Criminal gangs launder more than £80 billion a year from illegal betting on the likes of football and cricket, a landmark study into corruption in sport has found. Published in the wake of Telegraph Sport’s revelations that the most detailed evidence yet of widespread fixing in cricket is being investigated, the International Centre for Sport Security report also claims 80 per cent of gambling is carried out illegally. Based on research carried out by the Doha-based ICSS and Sorbonne University in Paris, the study found [soccer] and cricket were the sports most under threat, with tennis, basketball, badminton and motor racing also targeted. “Betting threatens all countries and regions, with football and cricket the sports most under siege,” said the report, which was also published four days before five men stand trial at Birmingham Crown Court following a Telegraph investigation into an alleged match-fixing scandal that could be English football’s biggest for decades.
Eleven stores are being investigated for criminal activity regarding their lottery operations, and have temporarily lost their right to sell tickets, Florida Lottery officials said Thursday. Lottery employees have removed equipment and turned off game terminals at each store. “The contract suspension of these retailers is temporary while the Florida Lottery continues its investigation,” a Florida Lottery news release read. “If the investigation findings show that a crime has taken place, the Florida Lottery will terminate the retailer’s contract, and owners or employees of the stores could face criminal charges.” Lottery officials declined further comment. Seven of the stores are in the Tampa Bay area, and were the subject of an investigation by Naples TV station WFTS. The station reported that of the top 10 scratch-off winners in the Tampa area, nine were store owners. One part owner of seven stores cashed about half of the scratch-offs worth $1,000 or more at those venues.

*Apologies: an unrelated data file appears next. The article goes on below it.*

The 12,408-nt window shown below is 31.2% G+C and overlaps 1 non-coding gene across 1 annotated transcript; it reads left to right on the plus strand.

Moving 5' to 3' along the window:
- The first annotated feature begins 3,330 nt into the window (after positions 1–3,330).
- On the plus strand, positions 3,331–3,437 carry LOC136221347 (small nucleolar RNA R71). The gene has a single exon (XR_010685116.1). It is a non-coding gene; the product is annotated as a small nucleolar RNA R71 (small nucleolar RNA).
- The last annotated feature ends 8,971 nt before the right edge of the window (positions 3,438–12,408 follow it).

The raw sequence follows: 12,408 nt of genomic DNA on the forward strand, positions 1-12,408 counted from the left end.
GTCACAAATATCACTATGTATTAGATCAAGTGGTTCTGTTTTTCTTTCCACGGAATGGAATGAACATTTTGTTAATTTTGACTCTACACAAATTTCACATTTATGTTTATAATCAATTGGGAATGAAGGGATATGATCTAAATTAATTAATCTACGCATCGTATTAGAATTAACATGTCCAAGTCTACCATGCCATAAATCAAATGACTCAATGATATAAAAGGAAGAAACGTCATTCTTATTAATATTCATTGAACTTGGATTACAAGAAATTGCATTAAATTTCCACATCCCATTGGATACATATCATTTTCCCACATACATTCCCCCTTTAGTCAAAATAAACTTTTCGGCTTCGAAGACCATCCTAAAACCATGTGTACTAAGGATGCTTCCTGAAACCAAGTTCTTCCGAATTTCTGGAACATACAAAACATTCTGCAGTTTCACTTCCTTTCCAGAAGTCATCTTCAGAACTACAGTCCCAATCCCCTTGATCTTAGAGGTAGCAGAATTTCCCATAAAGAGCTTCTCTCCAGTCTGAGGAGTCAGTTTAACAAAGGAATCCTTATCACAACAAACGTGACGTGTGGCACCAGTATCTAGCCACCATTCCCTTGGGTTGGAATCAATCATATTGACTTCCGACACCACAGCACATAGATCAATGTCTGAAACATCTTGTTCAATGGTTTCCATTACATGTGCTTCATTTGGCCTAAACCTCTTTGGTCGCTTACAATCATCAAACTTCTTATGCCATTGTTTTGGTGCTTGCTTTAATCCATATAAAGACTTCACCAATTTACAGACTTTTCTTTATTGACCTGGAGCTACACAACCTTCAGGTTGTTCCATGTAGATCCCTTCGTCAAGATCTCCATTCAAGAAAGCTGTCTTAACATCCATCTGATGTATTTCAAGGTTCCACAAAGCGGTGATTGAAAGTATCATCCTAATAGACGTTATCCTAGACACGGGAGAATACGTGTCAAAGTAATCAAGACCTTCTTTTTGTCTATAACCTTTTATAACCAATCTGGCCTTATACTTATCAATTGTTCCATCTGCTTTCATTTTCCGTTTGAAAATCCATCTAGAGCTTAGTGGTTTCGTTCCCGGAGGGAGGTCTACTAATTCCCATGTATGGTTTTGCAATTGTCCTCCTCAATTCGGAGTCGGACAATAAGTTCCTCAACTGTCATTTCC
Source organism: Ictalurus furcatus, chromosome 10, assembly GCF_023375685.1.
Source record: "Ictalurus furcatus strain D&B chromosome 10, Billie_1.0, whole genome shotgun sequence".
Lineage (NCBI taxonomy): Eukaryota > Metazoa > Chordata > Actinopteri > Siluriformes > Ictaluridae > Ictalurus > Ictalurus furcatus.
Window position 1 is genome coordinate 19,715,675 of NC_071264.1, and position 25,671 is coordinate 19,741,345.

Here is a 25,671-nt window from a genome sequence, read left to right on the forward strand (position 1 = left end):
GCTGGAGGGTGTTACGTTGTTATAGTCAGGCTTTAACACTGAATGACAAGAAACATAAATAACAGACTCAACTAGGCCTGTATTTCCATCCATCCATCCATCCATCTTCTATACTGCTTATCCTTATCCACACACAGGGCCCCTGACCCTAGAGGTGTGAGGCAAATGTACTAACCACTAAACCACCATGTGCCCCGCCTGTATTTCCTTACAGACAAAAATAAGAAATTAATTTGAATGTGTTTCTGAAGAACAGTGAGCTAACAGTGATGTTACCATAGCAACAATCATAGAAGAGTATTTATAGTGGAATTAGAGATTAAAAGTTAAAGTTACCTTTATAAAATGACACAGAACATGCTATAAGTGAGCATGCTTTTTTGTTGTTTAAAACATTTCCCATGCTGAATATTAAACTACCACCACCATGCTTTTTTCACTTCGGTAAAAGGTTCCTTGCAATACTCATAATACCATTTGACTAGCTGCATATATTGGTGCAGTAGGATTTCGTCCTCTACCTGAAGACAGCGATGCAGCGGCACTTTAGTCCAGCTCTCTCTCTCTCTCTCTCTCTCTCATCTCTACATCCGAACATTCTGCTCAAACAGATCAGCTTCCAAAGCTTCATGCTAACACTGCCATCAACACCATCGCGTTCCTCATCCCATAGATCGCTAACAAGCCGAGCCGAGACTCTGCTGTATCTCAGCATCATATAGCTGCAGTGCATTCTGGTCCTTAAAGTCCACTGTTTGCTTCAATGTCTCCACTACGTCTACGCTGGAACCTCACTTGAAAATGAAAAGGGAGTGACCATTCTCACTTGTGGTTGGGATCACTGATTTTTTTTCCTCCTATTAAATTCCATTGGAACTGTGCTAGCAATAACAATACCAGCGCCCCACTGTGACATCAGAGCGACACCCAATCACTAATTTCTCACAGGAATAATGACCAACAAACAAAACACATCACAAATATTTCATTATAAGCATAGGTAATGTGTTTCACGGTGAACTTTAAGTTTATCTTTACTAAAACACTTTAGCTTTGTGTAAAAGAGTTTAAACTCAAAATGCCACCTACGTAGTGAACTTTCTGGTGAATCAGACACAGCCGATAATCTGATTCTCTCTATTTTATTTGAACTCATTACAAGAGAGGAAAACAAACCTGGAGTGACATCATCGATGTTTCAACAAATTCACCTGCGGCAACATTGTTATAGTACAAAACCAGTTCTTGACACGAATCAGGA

A former manager of Boylesports bookmakers at Castle St in Cork stole almost €600,000 from the shop and gambled most of it through Paddy Power’s website. Detective Garda Padraig Harrington yesterday said Paddy Power became so concerned about the extent of the gambling by Ronan Crowley, aged 33, of Carrig Downs, Carrigtwohill, that it investigated it internally and refused to take any more bets from him. The detective said Paddy Power did not notify management at Boylesports of the matter. The chances of the gambling addict repaying any money was described by the detective as zero. He gambled every day, blowing €398,000 with Paddy Power online.
Earlier today at the federal courthouse in Brooklyn, Bartolomeo Vernace, a member of the administration of the Gambino organized crime family of La Cosa Nostra (the Gambino family), was sentenced to life imprisonment without parole, plus 10 years. On April 17, 2013, following a five-week jury trial before the Hon. Sandra L. Townes, Vernace was found guilty of a racketeering conspiracy spanning 1978 through 2011. The jury found that Vernace participated in all nine racketeering acts alleged as part of the conspiracy, including the 1981 double homicide of Richard Godkin and John D’Agnese, heroin trafficking, robbery, loansharking, and illegal gambling.